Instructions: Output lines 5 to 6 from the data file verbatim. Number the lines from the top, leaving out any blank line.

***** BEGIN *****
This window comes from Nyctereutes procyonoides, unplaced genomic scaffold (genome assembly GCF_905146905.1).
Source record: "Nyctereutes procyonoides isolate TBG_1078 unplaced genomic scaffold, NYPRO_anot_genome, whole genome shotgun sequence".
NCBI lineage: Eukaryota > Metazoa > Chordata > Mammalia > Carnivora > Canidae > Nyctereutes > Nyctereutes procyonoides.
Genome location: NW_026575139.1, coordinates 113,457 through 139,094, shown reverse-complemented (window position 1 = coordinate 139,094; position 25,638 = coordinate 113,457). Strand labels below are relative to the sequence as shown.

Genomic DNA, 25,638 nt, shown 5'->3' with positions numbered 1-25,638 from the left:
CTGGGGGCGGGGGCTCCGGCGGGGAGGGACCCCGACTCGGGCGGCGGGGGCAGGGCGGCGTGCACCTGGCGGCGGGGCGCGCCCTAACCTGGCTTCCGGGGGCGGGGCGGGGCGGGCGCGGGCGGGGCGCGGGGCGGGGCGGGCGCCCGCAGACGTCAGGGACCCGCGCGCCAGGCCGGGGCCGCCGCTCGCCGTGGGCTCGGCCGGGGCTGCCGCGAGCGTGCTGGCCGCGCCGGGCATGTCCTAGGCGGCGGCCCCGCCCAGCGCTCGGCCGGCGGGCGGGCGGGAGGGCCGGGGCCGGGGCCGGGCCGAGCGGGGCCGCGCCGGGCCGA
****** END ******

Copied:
Genomic DNA, 25,638 nt, shown 5'->3' with positions numbered 1-25,638 from the left:
CTGGGGGCGGGGGCTCCGGCGGGGAGGGACCCCGACTCGGGCGGCGGGGGCAGGGCGGCGTGCACCTGGCGGCGGGGCGCGCCCTAACCTGGCTTCCGGGGGCGGGGCGGGGCGGGCGCGGGCGGGGCGCGGGGCGGGGCGGGCGCCCGCAGACGTCAGGGACCCGCGCGCCAGGCCGGGGCCGCCGCTCGCCGTGGGCTCGGCCGGGGCTGCCGCGAGCGTGCTGGCCGCGCCGGGCATGTCCTAGGCGGCGGCCCCGCCCAGCGCTCGGCCGGCGGGCGGGCGGGAGGGCCGGGGCCGGGGCCGGGCCGAGCGGGGCCGCGCCGGGCCGA